While cruise control was engaged, the tranny downshifted nicely but not aggressively on downgrades. But with CC turned off, I had to switch to M-for-manual and repeatedly punch the down button to keep revs up and the engine brake, which was controlled by a stalk on the right side of the steering column, working to the max. This was especially useful on descending off-ramps leading to stop signs. On the level, the engine cruised at 1,300 at 60 mph and 1,420 at 65, according to the gauges.
While P was engaged, the tranny readily downshifted from overdrive—12th to 11th, 10th and lower when needed—but was more reluctant when left in E. Downshifting could be done manually using the down arrow, or by pressing the accelerator almost to the floor, where my foot pushed the pedal past a detent and the tranny kicked down one or two ratios.
I remembered from a previous I-Shift drive to make sure the selector was in D while stopping on upgrades, because then its hill-holding function would engage. This applies the brakes and holds them for 3 seconds until I moved my foot from the brake pedal to the accelerator. If the selector’s in M, hill-holder doesn’t work and the rig can roll backward.
For two-lane work, Long directed me onto State Route 215 and then onto 251, and that got to be interesting. Highway 251 is narrow, and it hugs the banks of the French Broad River; in places there’s absolutely no shoulder between the pavement and steep drop-offs to the water. I was grateful for the VNX’s precise steering, utilizing dual TRW gearboxes, on the 20,000-pound front axle. The parabolic leaf springs over the steer axle were rated at 20,000 pounds and kept the front end steady while never feeling harsh. Highway 251 has many curves, and I had to use a bit of the opposing lane to drag the 48-foot trailer around the sharper ones, but traffic was light so it was no problem.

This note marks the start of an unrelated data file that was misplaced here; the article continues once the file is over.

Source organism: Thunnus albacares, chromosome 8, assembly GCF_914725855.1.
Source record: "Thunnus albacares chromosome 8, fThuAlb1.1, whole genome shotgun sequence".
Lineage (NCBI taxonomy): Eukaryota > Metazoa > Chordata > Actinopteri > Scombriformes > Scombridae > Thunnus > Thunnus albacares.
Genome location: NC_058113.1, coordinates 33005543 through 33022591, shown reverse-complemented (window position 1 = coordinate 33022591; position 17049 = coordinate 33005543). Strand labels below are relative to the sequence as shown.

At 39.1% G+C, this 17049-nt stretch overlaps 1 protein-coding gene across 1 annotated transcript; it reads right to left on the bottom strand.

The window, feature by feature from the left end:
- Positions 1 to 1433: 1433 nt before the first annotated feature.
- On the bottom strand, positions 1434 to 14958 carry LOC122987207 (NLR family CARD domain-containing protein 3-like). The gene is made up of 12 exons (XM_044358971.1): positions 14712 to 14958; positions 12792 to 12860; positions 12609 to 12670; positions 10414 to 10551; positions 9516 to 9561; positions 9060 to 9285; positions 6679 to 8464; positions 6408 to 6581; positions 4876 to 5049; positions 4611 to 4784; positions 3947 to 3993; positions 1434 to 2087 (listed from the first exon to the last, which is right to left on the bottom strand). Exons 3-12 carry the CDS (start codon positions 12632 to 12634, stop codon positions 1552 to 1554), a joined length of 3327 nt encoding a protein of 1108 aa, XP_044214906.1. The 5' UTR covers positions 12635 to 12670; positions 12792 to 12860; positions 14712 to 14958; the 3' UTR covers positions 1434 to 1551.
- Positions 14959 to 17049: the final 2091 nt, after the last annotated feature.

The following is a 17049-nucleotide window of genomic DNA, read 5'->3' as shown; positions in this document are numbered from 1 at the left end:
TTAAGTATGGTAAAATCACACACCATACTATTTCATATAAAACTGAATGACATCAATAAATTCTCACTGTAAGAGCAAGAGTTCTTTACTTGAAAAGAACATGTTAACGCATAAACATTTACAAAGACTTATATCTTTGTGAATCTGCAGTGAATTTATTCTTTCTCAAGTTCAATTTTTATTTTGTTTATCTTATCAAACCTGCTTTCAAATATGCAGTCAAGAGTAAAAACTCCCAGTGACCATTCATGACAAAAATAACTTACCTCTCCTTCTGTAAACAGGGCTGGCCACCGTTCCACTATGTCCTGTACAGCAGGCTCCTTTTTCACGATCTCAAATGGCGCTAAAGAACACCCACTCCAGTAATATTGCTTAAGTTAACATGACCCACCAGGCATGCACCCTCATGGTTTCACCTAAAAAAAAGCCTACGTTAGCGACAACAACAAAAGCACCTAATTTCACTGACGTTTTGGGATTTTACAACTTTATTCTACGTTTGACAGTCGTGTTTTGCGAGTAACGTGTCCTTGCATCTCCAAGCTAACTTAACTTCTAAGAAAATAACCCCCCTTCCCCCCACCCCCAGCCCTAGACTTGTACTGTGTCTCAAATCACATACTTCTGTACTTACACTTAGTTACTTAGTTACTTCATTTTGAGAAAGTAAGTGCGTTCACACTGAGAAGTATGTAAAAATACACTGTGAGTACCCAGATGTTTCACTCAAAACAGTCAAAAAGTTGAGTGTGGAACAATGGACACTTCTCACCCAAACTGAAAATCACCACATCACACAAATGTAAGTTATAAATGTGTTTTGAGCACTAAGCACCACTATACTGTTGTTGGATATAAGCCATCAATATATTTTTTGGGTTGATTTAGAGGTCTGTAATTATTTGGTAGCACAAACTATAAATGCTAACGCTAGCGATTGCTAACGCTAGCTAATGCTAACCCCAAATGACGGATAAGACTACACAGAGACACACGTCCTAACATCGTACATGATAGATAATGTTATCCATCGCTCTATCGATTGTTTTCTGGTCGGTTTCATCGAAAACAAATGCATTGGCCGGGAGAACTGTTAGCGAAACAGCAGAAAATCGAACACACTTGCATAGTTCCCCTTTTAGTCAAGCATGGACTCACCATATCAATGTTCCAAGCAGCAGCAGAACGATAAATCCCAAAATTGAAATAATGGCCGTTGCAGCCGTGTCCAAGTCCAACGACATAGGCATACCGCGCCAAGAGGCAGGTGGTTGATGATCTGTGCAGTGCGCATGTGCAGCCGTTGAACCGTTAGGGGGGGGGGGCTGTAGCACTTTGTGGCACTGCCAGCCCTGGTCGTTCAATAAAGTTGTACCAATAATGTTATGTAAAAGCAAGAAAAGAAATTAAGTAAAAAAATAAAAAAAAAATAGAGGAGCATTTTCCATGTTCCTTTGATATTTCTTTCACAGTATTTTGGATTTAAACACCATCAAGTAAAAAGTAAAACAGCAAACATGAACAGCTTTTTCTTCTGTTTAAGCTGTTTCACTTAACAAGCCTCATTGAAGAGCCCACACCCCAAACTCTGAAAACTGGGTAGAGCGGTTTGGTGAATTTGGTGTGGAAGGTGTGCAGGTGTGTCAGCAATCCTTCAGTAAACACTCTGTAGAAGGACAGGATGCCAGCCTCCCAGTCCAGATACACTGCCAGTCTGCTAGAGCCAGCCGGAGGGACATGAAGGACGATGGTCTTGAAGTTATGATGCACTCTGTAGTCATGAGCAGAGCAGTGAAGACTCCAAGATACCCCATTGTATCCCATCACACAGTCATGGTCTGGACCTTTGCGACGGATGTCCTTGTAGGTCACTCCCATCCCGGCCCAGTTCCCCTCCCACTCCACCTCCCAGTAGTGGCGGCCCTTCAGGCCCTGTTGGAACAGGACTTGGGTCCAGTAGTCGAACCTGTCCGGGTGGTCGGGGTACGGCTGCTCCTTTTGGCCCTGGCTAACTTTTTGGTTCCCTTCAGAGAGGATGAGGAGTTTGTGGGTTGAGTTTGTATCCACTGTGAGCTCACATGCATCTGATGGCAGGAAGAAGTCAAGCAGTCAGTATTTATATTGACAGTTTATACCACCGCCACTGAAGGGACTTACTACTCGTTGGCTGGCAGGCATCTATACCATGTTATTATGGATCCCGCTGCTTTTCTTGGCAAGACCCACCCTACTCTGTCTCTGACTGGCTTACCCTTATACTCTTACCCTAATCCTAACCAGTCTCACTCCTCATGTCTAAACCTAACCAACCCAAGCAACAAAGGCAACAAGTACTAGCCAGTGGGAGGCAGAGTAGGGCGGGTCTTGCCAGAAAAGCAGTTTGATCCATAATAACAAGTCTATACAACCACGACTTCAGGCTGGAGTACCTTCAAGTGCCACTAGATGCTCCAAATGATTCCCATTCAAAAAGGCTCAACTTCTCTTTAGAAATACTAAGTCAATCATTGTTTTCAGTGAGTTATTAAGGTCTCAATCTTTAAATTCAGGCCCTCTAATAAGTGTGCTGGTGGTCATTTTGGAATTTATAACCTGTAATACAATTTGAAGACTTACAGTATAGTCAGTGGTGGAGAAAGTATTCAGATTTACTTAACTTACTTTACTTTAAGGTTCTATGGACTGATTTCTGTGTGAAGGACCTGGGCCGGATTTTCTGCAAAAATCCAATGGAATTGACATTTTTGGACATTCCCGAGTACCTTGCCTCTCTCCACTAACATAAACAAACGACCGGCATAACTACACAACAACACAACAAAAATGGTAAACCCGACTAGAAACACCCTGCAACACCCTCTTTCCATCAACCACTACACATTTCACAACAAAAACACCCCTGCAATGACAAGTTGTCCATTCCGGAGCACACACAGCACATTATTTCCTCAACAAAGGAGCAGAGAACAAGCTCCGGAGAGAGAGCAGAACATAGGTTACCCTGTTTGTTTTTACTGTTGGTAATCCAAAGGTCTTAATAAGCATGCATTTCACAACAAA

We missed the turnoff that would’ve taken us directly back to our starting point, so we meandered back toward it via more country roads. For several miles we ran right alongside an old rail line whose skimpy, rusted steel ribbons suggested abandonment; but it led to an active portion with shiny rails and freight cars parked at a large mill of some sort. Beyond that, the rails no doubt reached civilization. So did we, for we were soon trundling along streets in the outskirts of Asheville. Numerous arterial stops and traffic lights made me glad the tractor had an I-Shift.
In fact, I was happy for the opportunity to sample this VNX, which has the brawn for serious hauling but the comfort to do it over long distances.